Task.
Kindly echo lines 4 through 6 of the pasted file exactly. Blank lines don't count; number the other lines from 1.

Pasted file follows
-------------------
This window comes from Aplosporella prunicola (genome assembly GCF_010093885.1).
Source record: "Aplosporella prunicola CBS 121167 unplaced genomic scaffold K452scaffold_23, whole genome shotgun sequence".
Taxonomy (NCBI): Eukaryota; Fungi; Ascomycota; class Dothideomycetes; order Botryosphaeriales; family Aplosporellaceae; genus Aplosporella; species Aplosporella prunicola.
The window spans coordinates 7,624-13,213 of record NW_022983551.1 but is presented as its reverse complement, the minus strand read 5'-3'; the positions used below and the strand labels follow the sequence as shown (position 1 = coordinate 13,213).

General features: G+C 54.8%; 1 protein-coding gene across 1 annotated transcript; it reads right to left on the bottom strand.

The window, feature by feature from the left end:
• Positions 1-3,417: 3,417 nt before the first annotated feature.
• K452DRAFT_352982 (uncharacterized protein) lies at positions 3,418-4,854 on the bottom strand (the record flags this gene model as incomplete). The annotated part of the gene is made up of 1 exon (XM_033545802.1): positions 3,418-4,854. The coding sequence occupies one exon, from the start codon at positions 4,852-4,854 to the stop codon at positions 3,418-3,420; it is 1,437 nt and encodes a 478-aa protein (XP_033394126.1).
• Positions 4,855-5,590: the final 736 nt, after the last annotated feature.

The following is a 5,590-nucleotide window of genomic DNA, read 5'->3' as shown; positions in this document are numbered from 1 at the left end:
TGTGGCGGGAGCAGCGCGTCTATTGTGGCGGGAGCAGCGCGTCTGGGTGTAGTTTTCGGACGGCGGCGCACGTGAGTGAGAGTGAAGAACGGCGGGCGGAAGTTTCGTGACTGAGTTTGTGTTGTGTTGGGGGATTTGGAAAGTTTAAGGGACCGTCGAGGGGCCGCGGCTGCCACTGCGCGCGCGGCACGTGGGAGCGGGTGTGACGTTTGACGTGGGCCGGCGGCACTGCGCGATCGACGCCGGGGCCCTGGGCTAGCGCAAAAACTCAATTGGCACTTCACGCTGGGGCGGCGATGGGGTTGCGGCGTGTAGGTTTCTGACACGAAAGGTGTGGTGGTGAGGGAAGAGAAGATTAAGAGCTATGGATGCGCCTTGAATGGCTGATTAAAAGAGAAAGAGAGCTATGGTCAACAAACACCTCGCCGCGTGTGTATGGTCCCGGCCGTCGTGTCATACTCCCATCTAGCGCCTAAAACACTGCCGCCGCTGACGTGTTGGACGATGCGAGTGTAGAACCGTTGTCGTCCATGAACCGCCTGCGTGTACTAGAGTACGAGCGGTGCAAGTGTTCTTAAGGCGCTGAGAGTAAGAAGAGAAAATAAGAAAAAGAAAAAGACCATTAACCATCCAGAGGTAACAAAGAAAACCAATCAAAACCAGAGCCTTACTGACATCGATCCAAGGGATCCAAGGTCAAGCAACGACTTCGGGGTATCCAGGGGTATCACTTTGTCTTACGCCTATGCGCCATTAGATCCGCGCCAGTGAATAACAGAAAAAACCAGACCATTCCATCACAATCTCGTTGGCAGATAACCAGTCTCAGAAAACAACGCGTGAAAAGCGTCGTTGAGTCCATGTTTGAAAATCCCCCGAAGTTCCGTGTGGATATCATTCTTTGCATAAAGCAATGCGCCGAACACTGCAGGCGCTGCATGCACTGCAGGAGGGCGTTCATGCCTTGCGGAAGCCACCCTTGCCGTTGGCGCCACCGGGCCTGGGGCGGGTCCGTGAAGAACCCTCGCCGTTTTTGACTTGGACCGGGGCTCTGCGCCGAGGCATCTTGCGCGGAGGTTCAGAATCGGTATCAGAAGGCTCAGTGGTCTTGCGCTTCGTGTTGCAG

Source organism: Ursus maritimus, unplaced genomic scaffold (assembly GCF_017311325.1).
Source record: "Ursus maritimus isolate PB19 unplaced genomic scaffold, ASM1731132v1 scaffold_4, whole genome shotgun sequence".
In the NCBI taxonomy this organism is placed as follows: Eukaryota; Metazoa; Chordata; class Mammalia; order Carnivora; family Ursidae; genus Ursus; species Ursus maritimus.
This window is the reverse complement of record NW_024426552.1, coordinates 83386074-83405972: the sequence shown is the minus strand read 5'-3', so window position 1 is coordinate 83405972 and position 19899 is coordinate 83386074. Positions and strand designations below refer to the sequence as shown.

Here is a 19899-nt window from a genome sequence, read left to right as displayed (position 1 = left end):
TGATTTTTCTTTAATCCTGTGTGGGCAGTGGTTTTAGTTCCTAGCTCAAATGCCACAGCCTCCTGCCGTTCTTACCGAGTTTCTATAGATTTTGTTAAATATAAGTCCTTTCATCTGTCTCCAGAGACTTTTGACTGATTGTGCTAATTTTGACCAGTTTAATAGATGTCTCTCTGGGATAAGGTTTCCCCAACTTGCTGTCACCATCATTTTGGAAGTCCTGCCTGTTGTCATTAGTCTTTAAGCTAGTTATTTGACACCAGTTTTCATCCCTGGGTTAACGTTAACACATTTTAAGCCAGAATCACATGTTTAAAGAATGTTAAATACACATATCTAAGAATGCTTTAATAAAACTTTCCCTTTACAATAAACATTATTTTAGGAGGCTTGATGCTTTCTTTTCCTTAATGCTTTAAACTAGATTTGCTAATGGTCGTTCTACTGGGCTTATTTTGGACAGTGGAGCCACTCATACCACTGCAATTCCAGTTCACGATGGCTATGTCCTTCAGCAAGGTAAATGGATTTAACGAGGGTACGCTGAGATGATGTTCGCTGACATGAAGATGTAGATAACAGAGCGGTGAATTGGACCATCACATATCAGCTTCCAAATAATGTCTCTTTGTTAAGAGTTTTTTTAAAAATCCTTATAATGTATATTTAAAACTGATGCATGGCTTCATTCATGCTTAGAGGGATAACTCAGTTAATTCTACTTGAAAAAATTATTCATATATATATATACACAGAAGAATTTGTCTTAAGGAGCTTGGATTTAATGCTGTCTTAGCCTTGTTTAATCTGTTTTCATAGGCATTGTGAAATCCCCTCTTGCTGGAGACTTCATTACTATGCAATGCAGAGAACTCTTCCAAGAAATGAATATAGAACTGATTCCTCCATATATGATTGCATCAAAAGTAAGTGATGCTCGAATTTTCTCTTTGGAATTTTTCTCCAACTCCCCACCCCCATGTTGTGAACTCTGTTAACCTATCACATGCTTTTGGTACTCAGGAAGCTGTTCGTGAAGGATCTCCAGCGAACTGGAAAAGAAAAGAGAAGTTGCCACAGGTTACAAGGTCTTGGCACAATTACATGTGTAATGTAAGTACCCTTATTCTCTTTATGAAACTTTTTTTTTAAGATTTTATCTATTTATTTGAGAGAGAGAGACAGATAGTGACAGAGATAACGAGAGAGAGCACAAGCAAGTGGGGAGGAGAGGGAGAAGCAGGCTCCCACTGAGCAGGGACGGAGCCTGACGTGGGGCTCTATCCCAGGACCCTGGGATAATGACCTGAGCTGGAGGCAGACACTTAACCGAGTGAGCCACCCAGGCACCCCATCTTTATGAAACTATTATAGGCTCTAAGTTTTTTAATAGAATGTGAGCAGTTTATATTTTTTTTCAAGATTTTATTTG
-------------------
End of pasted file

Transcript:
The window spans coordinates 7,624-13,213 of record NW_022983551.1 but is presented as its reverse complement, the minus strand read 5'-3'; the positions used below and the strand labels follow the sequence as shown (position 1 = coordinate 13,213).

General features: G+C 54.8%; 1 protein-coding gene across 1 annotated transcript; it reads right to left on the bottom strand.

The window, feature by feature from the left end: